nerve (headaches) Symptoms - dizzy, foggy, balance loss, earaches, vision, blood pressure, etc. Non-thrust Correction of C1 Contact Point - Anterior portion of the transverse process. The point of maximum tenderness is the area of most dysfunction. Line of Drive - Press A-P, L-M, I-S Pressure - Hold 3 to 5 seconds at patient tolerance Results - reduces symptoms of dizzy, foggy, balance, hearing,

swallowing, vision, blood pressure Copyright 2014, Dr. Todd Turnbull A-P Cranial Compression [Reduces symptoms of sinuses, dizzy, foggy, balance, vision] Patient Position - seated or standing with head slightly flexed Doctor Stance - side of patient Contact Hand - Frontal bone above glabella

Occiput bone below EOP Line of Drive - Squeeze gently and hold for 13 seconds then release. Repeat 3 times. Patient response = muscles relax, sigh/exhale, that feels good Temporalis/Masseter Correction - Muscle tension and guarding create jaw clenching - Reduces symptoms of headache, confusion, ear pain/tinnitus, fogginess,

balance, Contact Point - The point of maximum tenderness is the area of most dysfunction. Line of Drive - Press into the insertion points Pressure - Hold 3 to 5 seconds at patient tolerance Suboccipita ls 1) Obliquus Capitis superior Origin - Transverse process of C1 Insertion - Occiput Action - extension, lateral rotation 1

2) Obliquus Capitis inferior Origin - Spinous process of C2 3 2 Insertion - Transverse process of C1 Action - Rotation around the Dens 3) Rectus Capitus Posterior Major Origin - Spinous process of C2 Insertion - Occiput Action - extension, rotation and lateral flexion Occipital Traction

Trapezius and Sub-occipital correction - Pull the occiput away from C1-2 using a series of gentle traction and release movements with slight flexion of the skull. - Minimally add lateral and rotational moves to enhance release of tension. Patient response = muscles relax, sigh/exhale, that feels good Occipital Nodding Sub-occipital and Trapezius correction - Open the occiput-C1 junction using gentle nodding motions - Progress thru each cervical level by flexing the head to the chest Patient response = muscles relax, sigh/exhale, that feels good Platysma Grimace, then pin

and stretch with side to side motions Origin the fascia covering the upper parts of the pectoralis major and deltoids Insertion the mandible and the corners of the mouth the external jugular vein is underneath the platysma Action depresses the lower jaw and pulls the corners of the mouth down (grimace) Copyright 2014, Dr. Todd Turnbull

Palming Technique Cup each eye with the palms of your hands in such a way that there is no pressure on your eyeballs and no light enters the eye. - Palm until your eyes are relaxed [Take 3 to 10 slow breaths. Rest elbows on the table while sitting.] Do you see nothing, or shapes, lights and colors? Techniques to help the eyes be free and fluid [Whole body sway, Body Rotations, Head Rotations, Color Days] http://www.seeing.org/techniques/palming.htm How Do You Correct Cranial Nerve Entrapment?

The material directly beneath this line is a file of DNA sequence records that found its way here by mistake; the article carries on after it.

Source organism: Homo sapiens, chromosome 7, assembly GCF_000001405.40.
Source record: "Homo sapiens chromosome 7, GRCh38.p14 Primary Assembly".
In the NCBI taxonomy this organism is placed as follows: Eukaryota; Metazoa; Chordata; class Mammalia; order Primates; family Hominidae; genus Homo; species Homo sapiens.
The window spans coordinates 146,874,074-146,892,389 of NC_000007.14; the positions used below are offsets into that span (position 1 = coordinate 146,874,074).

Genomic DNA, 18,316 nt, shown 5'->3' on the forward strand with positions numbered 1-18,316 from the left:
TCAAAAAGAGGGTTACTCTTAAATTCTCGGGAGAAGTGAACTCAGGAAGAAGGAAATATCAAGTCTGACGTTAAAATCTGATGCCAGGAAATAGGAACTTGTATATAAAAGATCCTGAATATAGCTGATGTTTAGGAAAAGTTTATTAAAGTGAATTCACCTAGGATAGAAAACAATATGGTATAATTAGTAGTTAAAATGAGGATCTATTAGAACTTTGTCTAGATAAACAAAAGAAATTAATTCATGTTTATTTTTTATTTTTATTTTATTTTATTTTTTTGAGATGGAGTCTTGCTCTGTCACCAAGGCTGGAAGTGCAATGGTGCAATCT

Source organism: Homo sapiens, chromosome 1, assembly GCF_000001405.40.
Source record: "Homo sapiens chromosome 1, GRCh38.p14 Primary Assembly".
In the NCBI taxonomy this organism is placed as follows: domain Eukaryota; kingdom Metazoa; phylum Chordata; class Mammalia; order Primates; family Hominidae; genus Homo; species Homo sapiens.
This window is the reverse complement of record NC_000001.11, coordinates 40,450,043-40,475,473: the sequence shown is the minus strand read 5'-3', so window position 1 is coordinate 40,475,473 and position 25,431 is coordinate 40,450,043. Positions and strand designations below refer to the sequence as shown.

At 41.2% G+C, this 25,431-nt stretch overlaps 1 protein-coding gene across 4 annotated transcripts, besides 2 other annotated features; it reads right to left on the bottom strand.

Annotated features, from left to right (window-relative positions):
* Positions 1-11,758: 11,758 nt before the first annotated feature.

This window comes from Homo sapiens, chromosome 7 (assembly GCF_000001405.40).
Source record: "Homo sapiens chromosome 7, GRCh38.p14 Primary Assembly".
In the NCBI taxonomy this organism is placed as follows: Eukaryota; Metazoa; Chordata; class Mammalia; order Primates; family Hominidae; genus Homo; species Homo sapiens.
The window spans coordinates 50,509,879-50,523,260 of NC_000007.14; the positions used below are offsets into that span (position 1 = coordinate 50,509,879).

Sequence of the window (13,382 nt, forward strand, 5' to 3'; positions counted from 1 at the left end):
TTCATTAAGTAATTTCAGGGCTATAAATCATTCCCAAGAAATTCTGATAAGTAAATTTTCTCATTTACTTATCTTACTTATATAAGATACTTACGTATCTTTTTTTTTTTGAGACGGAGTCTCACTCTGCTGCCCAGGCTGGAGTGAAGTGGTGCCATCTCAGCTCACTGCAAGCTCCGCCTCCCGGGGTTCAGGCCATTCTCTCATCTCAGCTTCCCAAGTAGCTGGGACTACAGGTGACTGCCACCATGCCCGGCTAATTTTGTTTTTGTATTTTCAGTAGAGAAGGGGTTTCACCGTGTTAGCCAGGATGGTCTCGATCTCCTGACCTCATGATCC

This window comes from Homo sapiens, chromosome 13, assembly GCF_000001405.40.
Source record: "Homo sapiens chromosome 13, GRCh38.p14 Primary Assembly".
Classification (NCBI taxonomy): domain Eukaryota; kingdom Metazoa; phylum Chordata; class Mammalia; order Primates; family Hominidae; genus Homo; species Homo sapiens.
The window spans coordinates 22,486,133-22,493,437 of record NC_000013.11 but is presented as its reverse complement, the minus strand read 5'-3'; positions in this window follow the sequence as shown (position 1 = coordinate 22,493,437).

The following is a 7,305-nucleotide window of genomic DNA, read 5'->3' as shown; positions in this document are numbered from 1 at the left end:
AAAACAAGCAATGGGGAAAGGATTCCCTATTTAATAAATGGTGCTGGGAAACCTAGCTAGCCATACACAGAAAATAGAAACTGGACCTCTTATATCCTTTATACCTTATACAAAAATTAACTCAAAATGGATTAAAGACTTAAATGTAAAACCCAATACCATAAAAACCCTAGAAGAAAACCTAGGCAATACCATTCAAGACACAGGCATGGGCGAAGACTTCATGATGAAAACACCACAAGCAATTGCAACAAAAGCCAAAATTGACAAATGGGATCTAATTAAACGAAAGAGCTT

Do 'sliders' slide and 'tensioners' tension? An analysis of neurodynamic techniques and considerations regarding their application. Coppieters MW, Butler DS. 2008. Manual Therapy. 2008 Jun;13(3):213-21. Epub 2007 Mar 30. PMID 17398140 Correcting Nerve Entrapment - Nerve fibers have elastic properties and should slide freely through bones, muscles and fascia. - Use mechanical nerve gliding exercises [dental floss approach] - Activate eyes, tongue, swallow, vocal, facial muscles, scm/traps to pull on cranial nerves and mobilize them. Crazy Brain Stretch

Neuroplasticity - connect as many neurons as possible, without overloading an injured/fragile system. floss cranial nerves to reduce concussion symptoms Activate: 1) traction eustachian tubes 2) vocal [say aaah!] 3) facial [squeeze muscles] 4) tongue [wiggle side to side] 5) eyes [circumduct both directions] - Begin with strongest functions - Slowly add weaker functions - Progress to do all simultaneously *Perform for 5-10 seconds *Repeat 1-3 times per day

A comparison of two home exercises for benign positional vertigo: Half somersault vs. Epley maneuver. Foster CA, Ponnapan A, Zaccaro K, Strong D. Submitted to: Audiology & Neurology EXTRA 2012 https://s.sharecare.com/newsletter/ OHG/Half_somersault_v4.pdf DOI 04/29/2015 Hallpike positional test (peripheral vs. central cause of vertigo) 1) Patient lays supine on the table with eyes open.

2) Support patient's head while it extends over the edge of the table. 3) Lower head down, rotate to one side and look for nystagmus. - Perform bilaterally at a moderate pace (not fast) [Positional changes cause maximal stimulation of the semicircular canals] Peripheral lesions - usually a delayed onset of nystagmus and vertigo. - The nystagmus is horizontal or rotatory and does not change directions. - nystagmus and vertigo fade away within about a minute. [Adaptation] Central lesions - nystagmus and vertigo may begin immediately with no adaptation. [Vertical nystagmus, nystagmus that changes directions, or prominent nystagmus in the absence of vertigo are seen only in central lesions]